Getting Past “It’s impossible” to “I can do this”

getting past impossible

I know several people who, rather than trying to deal with their finances, have simply thrown up their hands and declared that it’s impossible, so why bother. They say things like, “I owe so much I’ll never get out of debt so why pay anything?” or, “I don’t know where to start; it’s too overwhelming so I just let it go,” or “This stuff is over my head and I don’t have time to learn.” Or, they see some news story about how you’ll never catch up if you’re fifty-five and have no retirement savings, so they simply give up and won’t even try. I try to explain that everything can be fixed and that some progress is better than none, but they don’t want to hear that it will take time and sacrifice to get there.

Refusing to deal with your finances does no good. It won’t make the problems go away and, as with many kinds of problems, financial problems tend to get worse with neglect. It may seem like things aren’t that bad when you deny reality, but eventually reality refuses to be ignored. That creditor you’ve ignored attaches your bank account, or the bank begins foreclosure proceedings. Dr. Phil likes to say that time is going to pass regardless of whether or not you’re doing something about your problems, so you can either spend the time doing something about it and getting ahead, or you can bury your head in the sand and ignore it. Either way, time is going to pass. You’re going to get older. Retirement is coming whether you’re prepared or not. Six months will go by and your debts will still be there, only they’ll be larger or smaller. You’re going to die someday, the only question is whether you’ll leave your heirs with debt or an inheritance. Your kids are going to get older and go to college, whether you’ve saved anything for them or not. Denial won’t make time stop or make money magically appear. You’re going to have to be the one to get past the denial and make the changes.

So how do you get past “It’s impossible” and get to “I can do this.”? The easiest way to accomplish this is to break things down into manageable chunks. When you’re looking at a mountain of debt, fifty unpaid bills and nothing in the bank, it looks impossible to deal with. But what if you’re only looking at one debt, or one unpaid bill? Looks a lot easier, doesn’t it? Try breaking your financial mountain into small rocks. Pay one bill, negotiate with one creditor, save $25, focus on paying down one debt. Then, when that one thing is accomplished, move on to another and another until you’ve gained some control. It’s much easier and more productive than spreading yourself thin trying to do it all at once.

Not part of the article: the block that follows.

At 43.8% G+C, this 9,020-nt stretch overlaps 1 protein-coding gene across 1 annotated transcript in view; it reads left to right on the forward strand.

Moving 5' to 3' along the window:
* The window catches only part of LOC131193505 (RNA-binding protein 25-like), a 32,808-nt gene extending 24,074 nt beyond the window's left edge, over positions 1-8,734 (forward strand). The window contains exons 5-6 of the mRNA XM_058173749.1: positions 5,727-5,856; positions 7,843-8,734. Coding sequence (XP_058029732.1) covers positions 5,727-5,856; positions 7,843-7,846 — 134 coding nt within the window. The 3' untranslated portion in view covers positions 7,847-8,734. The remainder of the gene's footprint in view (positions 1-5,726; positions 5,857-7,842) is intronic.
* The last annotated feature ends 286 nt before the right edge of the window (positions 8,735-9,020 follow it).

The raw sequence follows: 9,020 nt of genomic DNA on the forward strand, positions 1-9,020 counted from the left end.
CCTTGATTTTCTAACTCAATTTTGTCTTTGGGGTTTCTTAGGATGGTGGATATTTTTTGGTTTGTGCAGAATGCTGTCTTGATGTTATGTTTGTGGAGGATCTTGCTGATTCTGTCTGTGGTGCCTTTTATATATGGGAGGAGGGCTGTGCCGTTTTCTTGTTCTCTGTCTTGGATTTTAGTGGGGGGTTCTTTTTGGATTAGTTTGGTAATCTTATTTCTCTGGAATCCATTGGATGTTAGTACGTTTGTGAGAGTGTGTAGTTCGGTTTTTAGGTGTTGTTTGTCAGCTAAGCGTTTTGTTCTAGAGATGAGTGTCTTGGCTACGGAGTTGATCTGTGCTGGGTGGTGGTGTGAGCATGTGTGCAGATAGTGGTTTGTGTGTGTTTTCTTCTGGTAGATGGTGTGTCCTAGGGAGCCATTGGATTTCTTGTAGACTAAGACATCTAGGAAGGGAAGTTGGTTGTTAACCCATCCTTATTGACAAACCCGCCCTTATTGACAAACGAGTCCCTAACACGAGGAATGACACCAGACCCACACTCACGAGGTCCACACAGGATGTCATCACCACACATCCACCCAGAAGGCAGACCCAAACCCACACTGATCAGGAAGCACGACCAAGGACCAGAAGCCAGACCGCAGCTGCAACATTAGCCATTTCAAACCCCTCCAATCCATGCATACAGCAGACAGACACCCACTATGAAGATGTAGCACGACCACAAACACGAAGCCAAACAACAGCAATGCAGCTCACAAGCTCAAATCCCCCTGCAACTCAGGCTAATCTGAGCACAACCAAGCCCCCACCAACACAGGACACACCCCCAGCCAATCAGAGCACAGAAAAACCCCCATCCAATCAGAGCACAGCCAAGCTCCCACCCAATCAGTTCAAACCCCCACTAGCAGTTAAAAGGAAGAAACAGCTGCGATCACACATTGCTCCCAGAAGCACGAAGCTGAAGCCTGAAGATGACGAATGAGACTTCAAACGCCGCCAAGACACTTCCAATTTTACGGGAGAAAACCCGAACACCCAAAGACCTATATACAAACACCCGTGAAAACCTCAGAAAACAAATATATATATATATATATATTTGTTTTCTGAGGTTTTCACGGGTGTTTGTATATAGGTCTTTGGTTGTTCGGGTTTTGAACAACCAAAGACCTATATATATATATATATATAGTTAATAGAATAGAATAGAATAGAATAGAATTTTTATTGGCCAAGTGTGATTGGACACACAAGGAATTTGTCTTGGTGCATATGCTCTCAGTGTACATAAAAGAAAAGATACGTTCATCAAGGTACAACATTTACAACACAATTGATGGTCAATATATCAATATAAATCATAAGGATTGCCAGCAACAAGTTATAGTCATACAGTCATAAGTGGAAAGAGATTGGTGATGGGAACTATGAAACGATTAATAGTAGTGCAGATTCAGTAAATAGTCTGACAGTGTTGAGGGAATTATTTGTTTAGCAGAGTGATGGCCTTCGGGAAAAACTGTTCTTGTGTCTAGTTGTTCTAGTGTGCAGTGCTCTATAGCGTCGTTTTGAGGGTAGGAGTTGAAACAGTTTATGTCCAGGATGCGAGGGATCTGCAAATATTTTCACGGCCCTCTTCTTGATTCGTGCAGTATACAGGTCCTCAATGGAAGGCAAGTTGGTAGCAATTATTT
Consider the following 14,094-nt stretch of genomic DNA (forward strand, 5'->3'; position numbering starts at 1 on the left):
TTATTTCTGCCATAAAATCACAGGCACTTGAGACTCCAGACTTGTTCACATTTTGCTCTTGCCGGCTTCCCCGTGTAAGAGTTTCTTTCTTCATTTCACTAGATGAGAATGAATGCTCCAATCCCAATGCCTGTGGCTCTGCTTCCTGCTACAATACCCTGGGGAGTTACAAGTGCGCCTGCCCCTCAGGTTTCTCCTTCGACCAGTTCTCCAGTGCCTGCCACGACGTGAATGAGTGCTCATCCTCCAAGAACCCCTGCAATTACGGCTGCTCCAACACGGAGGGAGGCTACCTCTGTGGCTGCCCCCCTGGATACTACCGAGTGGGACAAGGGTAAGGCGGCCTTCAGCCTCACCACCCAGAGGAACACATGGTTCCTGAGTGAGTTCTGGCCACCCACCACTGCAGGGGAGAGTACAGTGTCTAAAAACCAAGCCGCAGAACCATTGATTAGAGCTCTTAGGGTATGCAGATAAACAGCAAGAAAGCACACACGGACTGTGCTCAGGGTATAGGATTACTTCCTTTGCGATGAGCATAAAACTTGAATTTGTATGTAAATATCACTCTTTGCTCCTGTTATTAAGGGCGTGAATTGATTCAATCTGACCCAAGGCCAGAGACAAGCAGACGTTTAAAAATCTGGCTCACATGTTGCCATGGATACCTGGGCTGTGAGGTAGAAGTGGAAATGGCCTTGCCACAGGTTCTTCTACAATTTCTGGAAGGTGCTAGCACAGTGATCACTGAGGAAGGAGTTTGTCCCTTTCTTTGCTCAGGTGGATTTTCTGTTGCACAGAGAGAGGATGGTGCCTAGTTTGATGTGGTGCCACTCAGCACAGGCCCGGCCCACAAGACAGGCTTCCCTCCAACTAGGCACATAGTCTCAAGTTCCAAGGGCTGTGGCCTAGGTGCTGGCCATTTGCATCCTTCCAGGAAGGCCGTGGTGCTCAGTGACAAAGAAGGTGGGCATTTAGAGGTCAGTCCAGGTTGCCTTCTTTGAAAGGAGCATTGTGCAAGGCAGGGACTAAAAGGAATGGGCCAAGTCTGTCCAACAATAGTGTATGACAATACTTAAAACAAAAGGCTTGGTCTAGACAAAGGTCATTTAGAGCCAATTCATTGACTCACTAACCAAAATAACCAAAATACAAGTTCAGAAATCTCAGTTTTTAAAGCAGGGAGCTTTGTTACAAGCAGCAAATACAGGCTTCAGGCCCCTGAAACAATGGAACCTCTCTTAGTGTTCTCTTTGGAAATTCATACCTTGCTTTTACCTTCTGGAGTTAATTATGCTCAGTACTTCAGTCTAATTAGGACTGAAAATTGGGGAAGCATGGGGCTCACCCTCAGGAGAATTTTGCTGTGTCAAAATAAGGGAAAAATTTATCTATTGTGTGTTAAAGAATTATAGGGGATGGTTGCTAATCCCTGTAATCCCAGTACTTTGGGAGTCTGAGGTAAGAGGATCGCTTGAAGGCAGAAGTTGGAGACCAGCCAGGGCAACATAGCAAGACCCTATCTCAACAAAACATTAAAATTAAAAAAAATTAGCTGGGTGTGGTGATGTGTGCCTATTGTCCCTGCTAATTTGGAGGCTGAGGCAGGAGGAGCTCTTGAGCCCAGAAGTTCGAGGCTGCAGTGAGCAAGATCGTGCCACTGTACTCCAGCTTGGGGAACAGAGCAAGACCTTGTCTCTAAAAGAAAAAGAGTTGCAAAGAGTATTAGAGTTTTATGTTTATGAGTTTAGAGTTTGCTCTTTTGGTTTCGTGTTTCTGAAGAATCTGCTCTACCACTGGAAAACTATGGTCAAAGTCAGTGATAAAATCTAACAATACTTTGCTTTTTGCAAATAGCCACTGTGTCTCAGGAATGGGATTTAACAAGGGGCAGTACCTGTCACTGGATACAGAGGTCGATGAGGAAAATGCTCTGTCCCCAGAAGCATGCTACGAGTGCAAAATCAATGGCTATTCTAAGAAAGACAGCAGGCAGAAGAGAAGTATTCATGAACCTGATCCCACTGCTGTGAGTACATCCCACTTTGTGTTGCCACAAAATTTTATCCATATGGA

To make the chunk system more effective and fun, make it visual. Make a list, a chart, or a spreadsheet showing all that you have to do, broken down into the chunks you’ve identified. Then, as you do one, cross it off or erase it. It’s satisfying to see the list of to do’s get smaller as the list of completions gets bigger.

Another way to get beyond “It’s impossible,” is to delegate responsibility to others that are capable, or to delegate lesser responsibilities to others so you can focus on your finances. If you’re married or have a significant other (or even a trusted roommate or friend), can your partner help with some of the work? Can he or she be counted upon to pay one bill or put $15 in the bank? If so, delegate. If you don’t have anyone capable of handling your finances, maybe you can delegate some easier work to them, freeing you to work on the money. For example, your twelve year old might not be able to pay a bill, but he or she can certainly clean the house or wash the car or mow the lawn to free up your time to focus on the finances. Delegating tasks can get you in control of your money faster and without as much work on your part.

Asking for help is another way to deal with impossible finances. You’re not expected to be an expert on everything. Tax or estate laws may leave you stumped, and you may not have any idea what to do when a debt collector calls. The good news is, there are plenty of people who know what you need to know. You only have to ask for help. You might not even have to go to an expert. Your neighbor or friend may know enough to help you, or you may find the answer on an internet discussion forum. But people can’t help if you don’t ask. And if you don’t ask, you only end up more frustrated than before. So ask for help.